This Week At The Classical Station

“Marsh Splendor” by James Melvin. Inspired by Johann Pachelbel’s Canon in D minor. From our Virtual Art Exhibit.

This Week At The Classical Station

by Rob Kennedy

Sunday, September 4, 2022

Right profile image of William Wolfram at the piano, against a plain background.

William Wolfram © Lana Shkadova

The Benda quartet performs, Winter, a composition by John Mitchell, to open Preview! this evening. Rob Kennedy s speaks with pianist William Wolfram about the music he is playing to open the Carolina Ballet’s 25th Anniversary Season.

Tell your smart speaker to “Play The Classical Station” at 6 p.m. for Preview!, bringing you the latest classical releases and local arts news.

Elinor Remick Warren courtesy Hampson Foundation

This morning Great Sacred Music includes music sung by Anonymous 4, the Bryn Mawr Presbyterian Church Choir, and Chanticleer. Also on the playlist is music by Johann Sebastian Bach, Elinor Remick Warren, and Dan Locklair.

Great Sacred Music. Beautiful choral and organ music. Every Sunday morning. 8 a.m. Eastern. Right after Sing For Joy. With Rob Kennedy.

On September 4 we observe the birthdays of German composer Friedrich Ludwig Æmilius Kunzen (1761-1817), Austrian composer Anton Bruckner (1824-1896), and French composer Darius Milhaud (1892-1974).

Herr Kunzen worked as an opera conductor and was a champion of Mozart’s operas. Anton Bruckner composed over 150 works. While his large-scale symphonies are perhaps his best-known music, his training as an organist afforded him the opportunity to write dozens of very fine choral works. Monsieur Milhaud was one of Les Six, a group of French composers consisting of Georges Auric, Louis Durey, Arthur Honegger, Darius Milhaud, Francis Poulenc, and Germaine Tailleferre. He taught at Mills College in California as well as at the Paris Conservatoire.

Photo: Anton Bruckner, Unknown Author, Public Domain, Wikimedia Commons


Saturday, September 3, 2022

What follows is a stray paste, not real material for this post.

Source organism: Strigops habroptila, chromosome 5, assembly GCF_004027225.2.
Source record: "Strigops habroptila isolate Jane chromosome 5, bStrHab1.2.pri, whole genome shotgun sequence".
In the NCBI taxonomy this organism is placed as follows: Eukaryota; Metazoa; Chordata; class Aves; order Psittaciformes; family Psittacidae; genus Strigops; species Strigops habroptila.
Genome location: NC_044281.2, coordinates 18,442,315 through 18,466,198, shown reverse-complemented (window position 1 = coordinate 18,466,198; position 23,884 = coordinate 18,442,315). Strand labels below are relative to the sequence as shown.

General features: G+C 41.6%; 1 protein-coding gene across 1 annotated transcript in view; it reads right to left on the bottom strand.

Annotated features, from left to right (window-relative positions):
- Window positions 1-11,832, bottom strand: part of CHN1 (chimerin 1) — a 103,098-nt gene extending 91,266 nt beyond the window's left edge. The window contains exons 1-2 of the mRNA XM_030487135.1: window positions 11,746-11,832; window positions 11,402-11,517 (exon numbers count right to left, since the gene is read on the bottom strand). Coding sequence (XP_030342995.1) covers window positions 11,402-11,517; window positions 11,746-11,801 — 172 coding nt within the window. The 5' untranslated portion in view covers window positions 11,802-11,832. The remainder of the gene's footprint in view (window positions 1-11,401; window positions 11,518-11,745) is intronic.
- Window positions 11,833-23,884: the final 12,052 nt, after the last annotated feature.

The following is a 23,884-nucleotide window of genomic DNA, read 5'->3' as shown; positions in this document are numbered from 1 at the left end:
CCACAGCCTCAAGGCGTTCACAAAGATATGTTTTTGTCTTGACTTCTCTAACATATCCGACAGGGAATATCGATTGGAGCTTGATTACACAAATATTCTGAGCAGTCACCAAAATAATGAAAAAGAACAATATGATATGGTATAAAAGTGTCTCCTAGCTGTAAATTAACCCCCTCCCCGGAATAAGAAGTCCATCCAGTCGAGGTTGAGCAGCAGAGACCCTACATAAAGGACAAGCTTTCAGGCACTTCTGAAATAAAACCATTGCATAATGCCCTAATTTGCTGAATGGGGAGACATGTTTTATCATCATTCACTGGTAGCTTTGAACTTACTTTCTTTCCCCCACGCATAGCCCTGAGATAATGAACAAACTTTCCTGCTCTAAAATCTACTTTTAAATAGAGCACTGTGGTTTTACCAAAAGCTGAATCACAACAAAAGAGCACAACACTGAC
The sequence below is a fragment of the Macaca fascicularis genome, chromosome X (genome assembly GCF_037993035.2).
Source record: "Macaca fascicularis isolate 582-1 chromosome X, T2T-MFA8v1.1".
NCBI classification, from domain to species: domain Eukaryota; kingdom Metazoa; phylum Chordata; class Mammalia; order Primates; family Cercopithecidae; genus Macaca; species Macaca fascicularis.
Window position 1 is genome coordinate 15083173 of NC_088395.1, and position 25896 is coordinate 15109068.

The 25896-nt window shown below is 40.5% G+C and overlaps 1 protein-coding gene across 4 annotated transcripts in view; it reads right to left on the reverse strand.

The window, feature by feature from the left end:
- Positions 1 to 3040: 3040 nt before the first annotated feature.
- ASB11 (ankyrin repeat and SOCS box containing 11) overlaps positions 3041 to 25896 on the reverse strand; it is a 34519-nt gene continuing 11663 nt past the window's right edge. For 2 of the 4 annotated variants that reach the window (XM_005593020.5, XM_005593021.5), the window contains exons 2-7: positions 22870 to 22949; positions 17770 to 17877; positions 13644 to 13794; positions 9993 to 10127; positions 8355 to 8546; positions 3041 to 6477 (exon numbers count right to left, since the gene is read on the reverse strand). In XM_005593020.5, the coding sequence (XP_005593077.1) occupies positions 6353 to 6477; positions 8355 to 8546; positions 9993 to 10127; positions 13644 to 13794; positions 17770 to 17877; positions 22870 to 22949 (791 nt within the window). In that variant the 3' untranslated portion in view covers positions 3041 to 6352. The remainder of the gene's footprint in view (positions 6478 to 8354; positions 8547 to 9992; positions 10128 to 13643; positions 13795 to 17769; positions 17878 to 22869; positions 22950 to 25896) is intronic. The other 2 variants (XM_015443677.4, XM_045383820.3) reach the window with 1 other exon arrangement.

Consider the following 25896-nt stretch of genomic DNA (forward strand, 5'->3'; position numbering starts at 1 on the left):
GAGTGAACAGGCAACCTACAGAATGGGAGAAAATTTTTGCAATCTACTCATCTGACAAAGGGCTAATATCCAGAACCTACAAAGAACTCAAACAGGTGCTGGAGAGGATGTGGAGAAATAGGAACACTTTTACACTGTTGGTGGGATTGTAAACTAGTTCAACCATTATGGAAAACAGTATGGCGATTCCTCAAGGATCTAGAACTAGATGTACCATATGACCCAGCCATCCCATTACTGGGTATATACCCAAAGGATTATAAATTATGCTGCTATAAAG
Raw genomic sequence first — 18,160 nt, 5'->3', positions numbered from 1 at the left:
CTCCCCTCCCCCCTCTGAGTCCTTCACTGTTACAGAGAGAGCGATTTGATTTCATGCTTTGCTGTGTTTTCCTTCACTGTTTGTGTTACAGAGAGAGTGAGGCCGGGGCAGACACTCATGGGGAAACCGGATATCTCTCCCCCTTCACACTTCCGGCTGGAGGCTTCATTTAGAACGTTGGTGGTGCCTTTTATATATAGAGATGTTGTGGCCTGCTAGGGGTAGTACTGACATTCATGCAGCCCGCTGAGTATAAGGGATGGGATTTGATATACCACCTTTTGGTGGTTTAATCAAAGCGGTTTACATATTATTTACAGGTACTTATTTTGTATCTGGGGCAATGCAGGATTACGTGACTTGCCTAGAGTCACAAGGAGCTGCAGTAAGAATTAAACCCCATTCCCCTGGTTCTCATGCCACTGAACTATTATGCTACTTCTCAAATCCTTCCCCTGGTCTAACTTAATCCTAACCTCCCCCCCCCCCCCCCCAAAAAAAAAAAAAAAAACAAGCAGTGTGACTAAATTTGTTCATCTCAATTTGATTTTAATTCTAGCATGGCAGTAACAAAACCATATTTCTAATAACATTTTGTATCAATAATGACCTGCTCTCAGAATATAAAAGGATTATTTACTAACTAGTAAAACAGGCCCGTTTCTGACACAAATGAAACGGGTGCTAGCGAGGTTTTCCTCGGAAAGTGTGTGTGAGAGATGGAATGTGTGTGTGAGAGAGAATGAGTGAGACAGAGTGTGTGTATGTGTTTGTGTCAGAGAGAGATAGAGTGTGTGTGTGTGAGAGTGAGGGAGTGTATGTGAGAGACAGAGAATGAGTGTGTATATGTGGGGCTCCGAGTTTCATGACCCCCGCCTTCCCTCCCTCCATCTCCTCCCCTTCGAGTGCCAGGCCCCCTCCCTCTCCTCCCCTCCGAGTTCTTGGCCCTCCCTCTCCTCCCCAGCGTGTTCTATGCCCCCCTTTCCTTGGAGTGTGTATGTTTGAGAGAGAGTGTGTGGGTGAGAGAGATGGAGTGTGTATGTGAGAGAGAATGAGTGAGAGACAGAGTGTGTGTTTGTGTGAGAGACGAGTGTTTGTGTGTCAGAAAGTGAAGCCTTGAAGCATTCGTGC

On September 3 we observe the birthday of Italian composer Pietro Locatelli (1695-1764).

Signor Locatelli apparently was quite the renaissance man. He was a virtuoso violinist with a penchant for Liberace-style garb, according to the accounts which I read. Plus ca change! Locatelli was born in Italy, but he lived in Amsterdam from 1729 until his death. Amsterdam was the epicenter of the publishing world at the time, and Locatelli made the most of that opportunity.

Photo: Pietro Locatelli, Cornelis Troost, Public Domain, Wikimedia Commons


Friday, September 2, 2022

Summer 2022 has brought many of us a renewed appreciation for family, friends, and the importance of being together. At The Classical Station, we feel privileged to share these times with you, providing beautiful music to keep all our spirits high. Celebrate the unofficial close of summer with us as we bring you a weekend chock-full of listener favorites, culminating on Labor Day, September 5.

Tell your smart speaker to “Play The Classical Station.”

Photo: WCPE Photo Services

On September 2 we observe the birthdays of German composer Georg Böhm, and Dutch composer Alphons Diepenbrock .

Herr Böhm is remembered as a church musician who developed the chorale partita format. Johann Sebastian Bach knew Böhm personally. Alphons Diepenbrock was a prolific composer in the early 1900s, although nowadays he is probably best known for his work Die Nacht.

Photo: Alphons Diepenbrock, Unknown Author, Public Domain, Wikimedia Commons


Thursday, September 1, 2022

This evening the Thursday Night Opera House presents Wolfgang Amadeus Mozart’s  Il Re Pastore (The Shepherd King). A quartet of lovers, similar to those in Mozart’s Cosi fan tutte, weigh the demands of love against the demands of kingship. Tell your smart speaker to “Play The Classical Station.”